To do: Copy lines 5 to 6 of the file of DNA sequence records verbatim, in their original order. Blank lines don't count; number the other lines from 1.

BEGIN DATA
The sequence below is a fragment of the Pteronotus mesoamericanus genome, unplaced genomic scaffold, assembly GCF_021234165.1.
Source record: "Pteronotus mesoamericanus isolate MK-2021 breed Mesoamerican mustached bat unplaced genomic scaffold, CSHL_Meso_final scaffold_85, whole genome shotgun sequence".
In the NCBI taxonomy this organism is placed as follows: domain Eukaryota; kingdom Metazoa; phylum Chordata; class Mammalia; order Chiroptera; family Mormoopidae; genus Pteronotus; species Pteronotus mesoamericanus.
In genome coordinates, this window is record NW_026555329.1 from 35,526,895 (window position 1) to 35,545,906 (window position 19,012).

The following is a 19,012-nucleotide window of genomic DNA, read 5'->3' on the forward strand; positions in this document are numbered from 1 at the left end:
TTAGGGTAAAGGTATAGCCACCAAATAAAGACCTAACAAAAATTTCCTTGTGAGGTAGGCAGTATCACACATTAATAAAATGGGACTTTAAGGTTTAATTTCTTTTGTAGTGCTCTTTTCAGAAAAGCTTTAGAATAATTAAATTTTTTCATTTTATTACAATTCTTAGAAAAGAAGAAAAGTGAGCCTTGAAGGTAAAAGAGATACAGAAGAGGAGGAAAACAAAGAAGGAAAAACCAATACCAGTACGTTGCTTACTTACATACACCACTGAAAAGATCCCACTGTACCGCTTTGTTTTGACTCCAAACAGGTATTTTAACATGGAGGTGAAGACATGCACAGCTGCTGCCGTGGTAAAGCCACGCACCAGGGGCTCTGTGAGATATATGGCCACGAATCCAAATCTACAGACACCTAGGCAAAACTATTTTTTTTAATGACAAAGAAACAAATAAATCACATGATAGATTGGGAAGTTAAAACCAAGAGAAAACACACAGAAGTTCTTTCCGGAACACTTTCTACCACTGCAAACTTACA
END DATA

The following is a 19,012-nucleotide window of genomic DNA, read 5'->3' on the forward strand; positions in this document are numbered from 1 at the left end:
TTAGGGTAAAGGTATAGCCACCAAATAAAGACCTAACAAAAATTTCCTTGTGAGGTAGGCAGTATCACACATTAATAAAATGGGACTTTAAGGTTTAATTTCTTTTGTAGTGCTCTTTTCAGAAAAGCTTTAGAATAATTAAATTTTTTCATTTTATTACAATTCTTAGAAAAGAAGAAAAGTGAGCCTTGAAGGTAAAAGAGATACAGAAGAGGAGGAAAACAAAGAAGGAAAAACCAATACCAGTACGTTGCTTACTTACATACACCACTGAAAAGATCCCACTGTACCGCTTTGTTTTGACTCCAAACAGGTATTTTAACATGGAGGTGAAGACATGCACAGCTGCTGCCGTGGTAAAGCCACGCACCAGGGGCTCTGTGAGATATATGGCCACGAATCCAAATCTACAGACACCTAGGCAAAACTATTTTTTTTAATGACAAAGAAACAAATAAATCACATGATAGATTGGGAAGTTAAAACCAAGAGAAAACACACAGAAGTTCTTTCCGGAACACTTTCTACCACTGCAAACTTACA